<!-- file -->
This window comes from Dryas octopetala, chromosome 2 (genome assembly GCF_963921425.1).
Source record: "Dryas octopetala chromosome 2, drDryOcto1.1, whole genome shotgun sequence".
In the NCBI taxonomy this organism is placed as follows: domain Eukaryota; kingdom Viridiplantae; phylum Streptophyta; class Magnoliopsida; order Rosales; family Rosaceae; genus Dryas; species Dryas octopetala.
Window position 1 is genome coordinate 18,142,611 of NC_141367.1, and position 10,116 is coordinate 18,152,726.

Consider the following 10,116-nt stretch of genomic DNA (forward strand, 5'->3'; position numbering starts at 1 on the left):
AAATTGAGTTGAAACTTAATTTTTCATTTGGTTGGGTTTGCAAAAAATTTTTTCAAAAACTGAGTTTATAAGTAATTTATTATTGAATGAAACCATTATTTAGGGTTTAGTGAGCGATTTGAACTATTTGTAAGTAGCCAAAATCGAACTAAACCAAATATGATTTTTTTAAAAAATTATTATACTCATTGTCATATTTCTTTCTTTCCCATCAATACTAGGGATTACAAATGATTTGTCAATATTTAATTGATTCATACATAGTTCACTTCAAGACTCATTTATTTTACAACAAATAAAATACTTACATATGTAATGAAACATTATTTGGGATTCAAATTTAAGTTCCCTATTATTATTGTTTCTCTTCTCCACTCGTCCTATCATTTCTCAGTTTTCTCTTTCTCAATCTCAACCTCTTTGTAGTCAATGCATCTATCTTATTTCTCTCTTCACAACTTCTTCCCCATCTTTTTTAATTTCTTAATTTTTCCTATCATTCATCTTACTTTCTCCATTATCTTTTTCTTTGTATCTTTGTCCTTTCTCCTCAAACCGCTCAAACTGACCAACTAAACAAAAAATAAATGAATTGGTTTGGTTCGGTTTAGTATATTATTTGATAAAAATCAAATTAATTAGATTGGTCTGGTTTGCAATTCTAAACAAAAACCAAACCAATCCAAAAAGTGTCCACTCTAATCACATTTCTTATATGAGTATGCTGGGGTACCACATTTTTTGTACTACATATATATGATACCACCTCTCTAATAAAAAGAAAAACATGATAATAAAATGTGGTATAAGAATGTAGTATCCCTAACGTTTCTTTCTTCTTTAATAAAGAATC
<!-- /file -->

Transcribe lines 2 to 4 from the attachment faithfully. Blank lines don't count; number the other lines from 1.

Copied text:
Source record: "Dryas octopetala chromosome 2, drDryOcto1.1, whole genome shotgun sequence".
In the NCBI taxonomy this organism is placed as follows: domain Eukaryota; kingdom Viridiplantae; phylum Streptophyta; class Magnoliopsida; order Rosales; family Rosaceae; genus Dryas; species Dryas octopetala.
Window position 1 is genome coordinate 18,142,611 of NC_141367.1, and position 10,116 is coordinate 18,152,726.